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Assembly of high-throughput mRNA-Seq data: A review



Transcriptome represents the complete set of all expressed transcripts (RNA molecules) present in a cell or tissue at a given point of time. The transcriptome is always dynamic in nature and keeps on changing with time driven by the external and internal environment. We know that among the total transcribed RNA transcripts, only a small fraction is translated into proteins. The fraction which is translated into proteins is referred to as coding transcriptome, while the fraction which is not translated is referred to as non-coding transcriptome. In other words, coding transcriptome is a collection of all the messenger RNA (mRNA) molecules while non-coding transcriptome is a repertoire of transfer RNA (tRNA), ribosomal RNA (rRNA), small nuclear and small nucleolar RNA (sn/snoRNA) and small RNAs (siRNA, miRNA, lsiRNA).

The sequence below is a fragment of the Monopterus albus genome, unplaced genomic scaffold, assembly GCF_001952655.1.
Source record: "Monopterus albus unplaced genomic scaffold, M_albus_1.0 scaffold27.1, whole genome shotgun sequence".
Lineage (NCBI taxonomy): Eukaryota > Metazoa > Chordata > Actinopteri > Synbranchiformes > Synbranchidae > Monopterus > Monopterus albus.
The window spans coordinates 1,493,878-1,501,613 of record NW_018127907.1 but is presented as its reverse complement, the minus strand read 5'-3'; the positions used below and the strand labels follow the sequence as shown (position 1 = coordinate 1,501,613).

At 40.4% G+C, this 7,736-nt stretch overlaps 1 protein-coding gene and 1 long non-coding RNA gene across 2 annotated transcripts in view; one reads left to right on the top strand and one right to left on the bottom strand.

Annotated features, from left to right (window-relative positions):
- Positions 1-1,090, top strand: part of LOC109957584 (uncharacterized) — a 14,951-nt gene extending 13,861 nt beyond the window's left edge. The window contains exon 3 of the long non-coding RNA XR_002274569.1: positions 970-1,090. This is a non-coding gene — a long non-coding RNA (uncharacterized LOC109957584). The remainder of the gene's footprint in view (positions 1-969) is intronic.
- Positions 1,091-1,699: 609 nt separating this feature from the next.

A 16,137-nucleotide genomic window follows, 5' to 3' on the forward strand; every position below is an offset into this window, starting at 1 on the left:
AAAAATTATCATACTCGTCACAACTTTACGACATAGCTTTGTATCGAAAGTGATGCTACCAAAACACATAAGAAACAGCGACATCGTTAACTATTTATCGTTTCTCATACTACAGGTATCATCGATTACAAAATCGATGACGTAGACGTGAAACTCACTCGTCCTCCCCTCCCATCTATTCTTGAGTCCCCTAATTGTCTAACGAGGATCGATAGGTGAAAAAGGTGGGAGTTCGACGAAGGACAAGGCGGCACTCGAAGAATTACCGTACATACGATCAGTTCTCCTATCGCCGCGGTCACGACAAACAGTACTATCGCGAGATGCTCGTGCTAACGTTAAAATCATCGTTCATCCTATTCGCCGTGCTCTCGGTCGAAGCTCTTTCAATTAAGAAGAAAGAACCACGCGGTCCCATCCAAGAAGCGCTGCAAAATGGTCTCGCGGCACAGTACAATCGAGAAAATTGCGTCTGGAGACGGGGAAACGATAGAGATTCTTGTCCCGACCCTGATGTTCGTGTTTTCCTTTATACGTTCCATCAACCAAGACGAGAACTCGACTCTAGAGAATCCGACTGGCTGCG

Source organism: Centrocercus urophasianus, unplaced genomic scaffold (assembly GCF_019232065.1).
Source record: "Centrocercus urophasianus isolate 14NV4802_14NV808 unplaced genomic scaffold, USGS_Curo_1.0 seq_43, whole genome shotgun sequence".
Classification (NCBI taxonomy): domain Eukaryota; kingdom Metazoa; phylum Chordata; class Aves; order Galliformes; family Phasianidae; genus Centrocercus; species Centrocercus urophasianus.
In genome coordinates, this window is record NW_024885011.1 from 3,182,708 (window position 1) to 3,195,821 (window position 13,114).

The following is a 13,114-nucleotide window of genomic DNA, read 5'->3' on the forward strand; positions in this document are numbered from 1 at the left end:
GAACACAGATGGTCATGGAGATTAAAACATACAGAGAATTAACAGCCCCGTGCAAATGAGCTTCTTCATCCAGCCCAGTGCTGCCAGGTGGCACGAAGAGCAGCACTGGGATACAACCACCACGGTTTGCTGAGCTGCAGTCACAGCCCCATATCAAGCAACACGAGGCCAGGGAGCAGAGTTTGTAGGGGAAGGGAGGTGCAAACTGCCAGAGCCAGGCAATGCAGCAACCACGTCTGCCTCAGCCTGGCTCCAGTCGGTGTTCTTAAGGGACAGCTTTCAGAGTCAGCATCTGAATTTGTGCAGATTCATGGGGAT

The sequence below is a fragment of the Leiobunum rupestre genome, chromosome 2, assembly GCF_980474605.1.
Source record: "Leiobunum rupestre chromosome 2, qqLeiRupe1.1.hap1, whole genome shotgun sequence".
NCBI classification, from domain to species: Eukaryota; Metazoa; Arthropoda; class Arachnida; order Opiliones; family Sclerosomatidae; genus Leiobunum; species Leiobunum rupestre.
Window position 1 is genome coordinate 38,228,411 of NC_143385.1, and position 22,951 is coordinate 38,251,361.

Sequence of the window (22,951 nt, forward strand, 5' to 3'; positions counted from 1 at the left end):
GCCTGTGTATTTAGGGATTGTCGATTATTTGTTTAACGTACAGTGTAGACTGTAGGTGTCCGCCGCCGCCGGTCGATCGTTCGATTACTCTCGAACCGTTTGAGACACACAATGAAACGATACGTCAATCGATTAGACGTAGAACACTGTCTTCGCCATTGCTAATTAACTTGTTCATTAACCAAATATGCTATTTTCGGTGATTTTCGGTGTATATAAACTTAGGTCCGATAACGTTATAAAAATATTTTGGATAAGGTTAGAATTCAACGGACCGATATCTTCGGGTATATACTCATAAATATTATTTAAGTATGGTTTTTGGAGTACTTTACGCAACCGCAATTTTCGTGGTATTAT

In past, a number of technologies have been developed to investigate the expression of genes. One way of doing this is to capture the expressed mRNA transcripts and evaluate relative abundance against different conditions. mRNA-Seq is a recently developed high-throughput method which works on the genome-wide level. In this method, total RNA is first extracted from control and test tissue/s or cell which is subsequently used to fish mRNA population using an oligo-dT probe and A-tail attached to mRNA transcripts. This mRNA population is fragmented, size selected (according to the need of the sequencing approach – single read or paired end) and reverse transcribed to obtain a cDNA library. Later on, sequencing adapters were ligated and the adapter-ligated cDNA library was again size selected. Before sequencing, a few cycles of PCR were used to enrich the cDNA library concentration. The mRNA-Seq libraries can be sequenced through single-read or paired-end read approach. In single read format, a DNA fragment is sequenced for a particular length from one end only. On the other hand, in a paired-end format, a DNA fragment is sequenced from both ends for a defined length. Paired-end sequencing is a preferred method of sequencing as it yields more sequencing data which results in greater coverage. After cleaning of data (removal of low-quality reads), the reads (paired or unpaired) can be assembled computationally.